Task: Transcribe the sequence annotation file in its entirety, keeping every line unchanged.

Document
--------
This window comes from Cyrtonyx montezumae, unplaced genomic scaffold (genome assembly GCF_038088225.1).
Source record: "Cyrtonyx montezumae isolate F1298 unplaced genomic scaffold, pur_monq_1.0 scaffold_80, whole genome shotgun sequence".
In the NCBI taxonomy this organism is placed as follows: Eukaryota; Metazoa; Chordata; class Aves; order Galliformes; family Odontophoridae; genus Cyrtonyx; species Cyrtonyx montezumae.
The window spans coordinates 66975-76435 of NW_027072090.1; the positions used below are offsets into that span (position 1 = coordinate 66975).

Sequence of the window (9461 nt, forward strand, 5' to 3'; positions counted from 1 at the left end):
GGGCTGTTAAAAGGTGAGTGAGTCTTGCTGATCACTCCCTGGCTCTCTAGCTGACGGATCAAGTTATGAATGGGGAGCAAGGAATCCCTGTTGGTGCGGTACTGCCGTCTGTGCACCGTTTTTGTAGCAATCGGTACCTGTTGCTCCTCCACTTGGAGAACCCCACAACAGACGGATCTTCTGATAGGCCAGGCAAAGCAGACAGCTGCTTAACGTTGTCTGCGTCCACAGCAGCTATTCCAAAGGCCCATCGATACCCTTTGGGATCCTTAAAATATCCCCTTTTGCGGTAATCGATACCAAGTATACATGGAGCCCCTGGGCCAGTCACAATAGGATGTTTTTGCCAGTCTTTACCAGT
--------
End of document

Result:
This window comes from Cyrtonyx montezumae, unplaced genomic scaffold (genome assembly GCF_038088225.1).
Source record: "Cyrtonyx montezumae isolate F1298 unplaced genomic scaffold, pur_monq_1.0 scaffold_80, whole genome shotgun sequence".
In the NCBI taxonomy this organism is placed as follows: Eukaryota; Metazoa; Chordata; class Aves; order Galliformes; family Odontophoridae; genus Cyrtonyx; species Cyrtonyx montezumae.
The window spans coordinates 66975-76435 of NW_027072090.1; the positions used below are offsets into that span (position 1 = coordinate 66975).

Sequence of the window (9461 nt, forward strand, 5' to 3'; positions counted from 1 at the left end):
GGGCTGTTAAAAGGTGAGTGAGTCTTGCTGATCACTCCCTGGCTCTCTAGCTGACGGATCAAGTTATGAATGGGGAGCAAGGAATCCCTGTTGGTGCGGTACTGCCGTCTGTGCACCGTTTTTGTAGCAATCGGTACCTGTTGCTCCTCCACTTGGAGAACCCCACAACAGACGGATCTTCTGATAGGCCAGGCAAAGCAGACAGCTGCTTAACGTTGTCTGCGTCCACAGCAGCTATTCCAAAGGCCCATCGATACCCTTTGGGATCCTTAAAATATCCCCTTTTGCGGTAATCGATACCAAGTATACATGGAGCCCCTGGGCCAGTCACAATAGGATGTTTTTGCCAGTCTTTACCAGT